It’s good you still have someone to cuddle with at night – being a person with grown children and of the grandchildless persuasion I only have my boys to spoil and care for – they are a great boon to me πŸ™‚

    1. Thank you Pauline, for coming to the felines’ defense! I can’t help but think that cats develop a relationship with their humans, and when I heard about the study, I wondered about the cats and humans that were studied. And… who was studying them. I appreciate your stories and you must have had some very loving times spent with cats over the years. It’s the independence of cats that I love the most. I feel like I must earn their affection, and I like it that way.

      I also had the same thought about junk food – especially since she likes ice cream. Well, it’s working for her, isn’t it?

      1. Thank you Crystal – I got all prickly at those scientific statements didn’t I πŸ™‚ I tend to wonder the same things you did about the thing – I am always suspicious when scientists take something in isolation and then pronounce upon it, like it is the whole story. You can’t beat living with and actual observation of whatever you are studying – isolation isn’t real life. Oh, look at me, there I go, ranting off again πŸ™‚

        Orlando spent the first year of Siddy’s life living on top of the refrigerator. Eventually he decided the puppy wasn’t so bad and descended to the ground again – to tease and to play and to claim my lap back. It was a long year, but he needed that amount of time ……….

        And re the junk food – I want to know how come it works for her and not for us? Now there is something worth studying!!

  2. Great story Crystal. Thanks for introducing us to Cookie-Racecar. No reason why she shouldn’t have two names. You may recall our Liberian cat Rasputin who was originally Brunhilda until we turned him over. –Curt

    1. Yes! I do recall that story, now that you remind me. I know that several of the bloggers I read talk about their animals, so I decided it was time for Cookie-Racecar to shine. I do sometimes call her Cookie still, though her name has been mostly Racecar for about 6 years.

    1. Are they possibly acting the way I wish to sometimes? Yes, I believe so. πŸ˜‰ I talk to her like she knows English. “Listen, you freeloader. All you have done today is nap. When are you going to start pulling your weight around here?” But she just blinks at me and goes back to sleep.

  3. Cats and dogs are very different but both have wonderful attributes. As a mother to both, I have preferred dogs but we had a cat for my daughter that was raised by our dog so she thought she was one too. We walked her on a leash and yard trained her. She was only allowed in ours and the landladies next door. She adored the dog and my daughter. I agree with you. It depends on who raises the animal as to how they respond to us. My dog LOVED ice cream. We would sometimes stop at McDonald’s and order a small vanilla cone. She would eat the whole thing. And it never made her sick. I love the video of Racecar playing with the mouse. Shatzie, my dog used to be bring in moles, thankfully dead moles. Yuck. I’m glad you have racecar.I do worry about your door staying open. Just the mom in me. 😦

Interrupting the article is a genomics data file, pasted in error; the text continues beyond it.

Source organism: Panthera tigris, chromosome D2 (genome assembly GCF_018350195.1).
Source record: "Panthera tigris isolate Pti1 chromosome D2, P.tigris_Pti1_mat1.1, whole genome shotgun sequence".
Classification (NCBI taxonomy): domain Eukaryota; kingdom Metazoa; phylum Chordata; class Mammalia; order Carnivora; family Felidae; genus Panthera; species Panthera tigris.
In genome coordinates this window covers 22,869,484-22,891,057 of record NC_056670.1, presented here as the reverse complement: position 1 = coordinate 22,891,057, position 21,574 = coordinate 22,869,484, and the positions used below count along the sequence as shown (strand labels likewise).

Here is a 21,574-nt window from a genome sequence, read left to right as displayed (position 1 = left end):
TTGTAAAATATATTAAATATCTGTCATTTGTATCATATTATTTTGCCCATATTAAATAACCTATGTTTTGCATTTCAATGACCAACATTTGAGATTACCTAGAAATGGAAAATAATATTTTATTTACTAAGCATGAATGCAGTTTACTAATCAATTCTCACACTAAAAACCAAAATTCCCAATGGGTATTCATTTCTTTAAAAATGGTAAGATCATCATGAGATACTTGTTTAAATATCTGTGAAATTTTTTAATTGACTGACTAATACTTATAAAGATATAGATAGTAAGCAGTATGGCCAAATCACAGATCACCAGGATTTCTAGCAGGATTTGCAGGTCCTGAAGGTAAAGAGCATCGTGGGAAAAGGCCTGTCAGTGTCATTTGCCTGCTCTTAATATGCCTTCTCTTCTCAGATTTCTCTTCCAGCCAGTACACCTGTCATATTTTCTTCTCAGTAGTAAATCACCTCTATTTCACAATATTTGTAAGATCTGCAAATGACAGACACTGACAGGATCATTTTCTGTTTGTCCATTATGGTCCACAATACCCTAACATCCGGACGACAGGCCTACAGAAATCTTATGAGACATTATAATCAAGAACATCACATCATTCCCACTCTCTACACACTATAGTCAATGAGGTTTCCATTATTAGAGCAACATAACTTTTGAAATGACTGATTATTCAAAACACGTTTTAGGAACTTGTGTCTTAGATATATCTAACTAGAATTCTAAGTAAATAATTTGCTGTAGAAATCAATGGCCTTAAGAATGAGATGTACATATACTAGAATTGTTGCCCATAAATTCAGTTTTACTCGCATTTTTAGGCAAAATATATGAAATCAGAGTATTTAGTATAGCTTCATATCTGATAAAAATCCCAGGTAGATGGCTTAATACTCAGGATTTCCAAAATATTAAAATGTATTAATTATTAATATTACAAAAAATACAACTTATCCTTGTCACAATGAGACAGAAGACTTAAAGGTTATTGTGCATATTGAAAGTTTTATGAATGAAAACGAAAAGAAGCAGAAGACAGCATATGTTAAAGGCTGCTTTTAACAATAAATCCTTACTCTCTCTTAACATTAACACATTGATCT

1. I get the mom feelings. Thanks for worrying about me. So far my biggest danger is neighbor children bursting in unannounced and uninvited. I’m trying to keep my schedule a mystery, so the locals won’t figure out the best time to come rob me.

      It is so cute that you actually bought an ice cream cone for your dog. I love that!

      I wasn’t sure the video would be distasteful or entertaining. Watching a cat play has always been funny for me. I sent this video to Tara at college, and they wrote back, “Awwww, Racecar’s teaching a mouse to cartwheel.” So that’s where I got the phrase.

  4. I am not what you would call a ‘cat person’ but I do like cats. Something about them not really needing me is off-putting. But your cat is adorable! I love the colors–very fall-like. It’s hard to believe she is 9, she seems pretty spry for eating cheap cat food. She may not really need you, but she is definitely needed. So glad you guys have each other.

    1. She is certainly needed! And I have to agree with Maureen: this cat goes through every motion of expressing attachment and affection, so I will allow myself to believe she loves me too.

      My mother had a cat many years ago that would only eat generic cheap dry cat food. Apparently I have found another one. πŸ™‚

  5. I think cats totally love their people- I have a 16 ur old cat, Willow, who will come RUNNING if I ever stub my toe or am crying just to give me a nose kiss – animals are the BEST!! πŸ™‚ glad you have such a good friend!

    1. Willow is 16 years old? Wow, that is an old cat. The oldest one I have had was Manny, a Maine Coon who was 11 when he finally went on walkabout and didn’t come home. Animals are the best. I’m glad you have your friend too.

      1. Yup! 16 and has been my snuggle buddy that entire time – I even snuck her into the dorms with me when I was going to school – haha! πŸ™‚ She was diagnosed with diabetes earlier this year so we had a bit of a scare, but now I give her an insulin shot 2x a day and she’s much better! So she will be around for a while longer hopefully!